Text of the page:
[Skip to Content]
[Skip to Content Landing]
June 15, 1935


Author Affiliations

From the Department of Medicine of the Columbia University College of Physicians and Surgeons, and the Presbyterian Hospital.

JAMA. 1935;104(24):2177-2182. doi:10.1001/jama.1935.92760240007012

Note.  —This article and the articles in the previous issues of The Journal are part of a series published under the auspices of the Council on Pharmacy and Chemistry. Other articles zvill appear in succeeding issues. When completed, the series will be published in book form.—Ed.It has been known for many years that destruction of the adrenal glands in the human being, or complete ablation of these structures in most animal species, results in death. Following the isolation and synthesis of epinephrine, it was shown that this secretion of the adrenal medulla would not maintain life. In human beings suffering from severe Addison's disease, as well as in totally adrenalectomized animals, this hormone, regardless of the dose or means of administration, proved to have little if any therapeutic effect. In experimental animals, extirpation of one adrenal and destruction of the medulla in the other led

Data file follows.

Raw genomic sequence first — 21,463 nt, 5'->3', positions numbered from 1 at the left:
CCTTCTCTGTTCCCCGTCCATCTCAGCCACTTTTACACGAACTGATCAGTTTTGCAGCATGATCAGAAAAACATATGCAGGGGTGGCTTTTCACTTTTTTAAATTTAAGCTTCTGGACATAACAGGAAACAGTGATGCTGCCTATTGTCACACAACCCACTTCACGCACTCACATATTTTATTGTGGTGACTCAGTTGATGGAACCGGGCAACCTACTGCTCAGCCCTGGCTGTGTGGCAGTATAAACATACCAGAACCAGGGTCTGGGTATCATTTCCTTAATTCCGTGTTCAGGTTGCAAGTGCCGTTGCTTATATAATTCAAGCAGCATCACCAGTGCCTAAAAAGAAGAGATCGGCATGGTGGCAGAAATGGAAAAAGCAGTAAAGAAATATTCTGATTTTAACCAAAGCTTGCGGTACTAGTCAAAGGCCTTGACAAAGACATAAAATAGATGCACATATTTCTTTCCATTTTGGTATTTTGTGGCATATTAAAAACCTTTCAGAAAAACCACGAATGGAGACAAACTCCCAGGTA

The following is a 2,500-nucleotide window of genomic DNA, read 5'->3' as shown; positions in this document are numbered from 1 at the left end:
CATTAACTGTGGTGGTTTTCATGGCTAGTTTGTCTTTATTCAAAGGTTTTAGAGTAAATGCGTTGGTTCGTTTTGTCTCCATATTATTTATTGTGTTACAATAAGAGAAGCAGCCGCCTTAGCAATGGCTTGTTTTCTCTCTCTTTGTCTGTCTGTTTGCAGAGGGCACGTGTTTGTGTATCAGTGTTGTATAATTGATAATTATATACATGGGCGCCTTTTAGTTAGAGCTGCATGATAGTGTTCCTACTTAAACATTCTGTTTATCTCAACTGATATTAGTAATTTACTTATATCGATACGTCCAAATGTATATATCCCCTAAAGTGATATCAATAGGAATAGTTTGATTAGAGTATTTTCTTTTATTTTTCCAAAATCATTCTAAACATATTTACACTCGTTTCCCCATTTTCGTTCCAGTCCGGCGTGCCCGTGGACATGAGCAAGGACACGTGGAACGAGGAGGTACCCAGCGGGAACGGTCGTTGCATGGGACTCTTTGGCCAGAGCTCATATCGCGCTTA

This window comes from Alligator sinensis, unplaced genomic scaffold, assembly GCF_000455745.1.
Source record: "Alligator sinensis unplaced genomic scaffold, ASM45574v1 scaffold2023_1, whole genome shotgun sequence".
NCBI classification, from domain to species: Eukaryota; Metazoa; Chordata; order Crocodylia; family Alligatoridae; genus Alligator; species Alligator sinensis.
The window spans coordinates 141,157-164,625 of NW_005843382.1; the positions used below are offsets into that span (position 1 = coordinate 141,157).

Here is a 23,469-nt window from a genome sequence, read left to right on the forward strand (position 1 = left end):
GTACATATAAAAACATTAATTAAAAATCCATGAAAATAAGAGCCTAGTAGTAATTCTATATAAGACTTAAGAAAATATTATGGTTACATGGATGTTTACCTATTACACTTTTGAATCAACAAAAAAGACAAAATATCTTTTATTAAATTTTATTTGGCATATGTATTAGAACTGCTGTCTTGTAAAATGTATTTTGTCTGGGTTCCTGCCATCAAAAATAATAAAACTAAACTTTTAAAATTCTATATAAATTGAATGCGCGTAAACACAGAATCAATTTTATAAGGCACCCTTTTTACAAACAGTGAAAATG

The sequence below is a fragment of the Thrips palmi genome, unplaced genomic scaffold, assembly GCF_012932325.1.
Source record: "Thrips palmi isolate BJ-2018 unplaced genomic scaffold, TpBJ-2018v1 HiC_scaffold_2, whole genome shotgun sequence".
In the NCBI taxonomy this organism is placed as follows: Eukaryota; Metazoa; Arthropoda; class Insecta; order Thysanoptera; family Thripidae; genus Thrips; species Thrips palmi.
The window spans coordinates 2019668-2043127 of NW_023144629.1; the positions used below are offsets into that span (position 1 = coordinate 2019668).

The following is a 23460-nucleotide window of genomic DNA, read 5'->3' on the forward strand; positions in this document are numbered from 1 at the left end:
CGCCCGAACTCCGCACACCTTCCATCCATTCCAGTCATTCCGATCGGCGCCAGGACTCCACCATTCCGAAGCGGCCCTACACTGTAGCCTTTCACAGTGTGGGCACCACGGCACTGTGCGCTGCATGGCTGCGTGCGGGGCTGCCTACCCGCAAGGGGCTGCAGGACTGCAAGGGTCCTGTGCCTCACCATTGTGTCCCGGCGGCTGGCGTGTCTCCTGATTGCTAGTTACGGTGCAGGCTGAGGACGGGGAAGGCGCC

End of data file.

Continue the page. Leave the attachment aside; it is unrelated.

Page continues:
First Page Preview View Large
First page PDF preview
First page PDF preview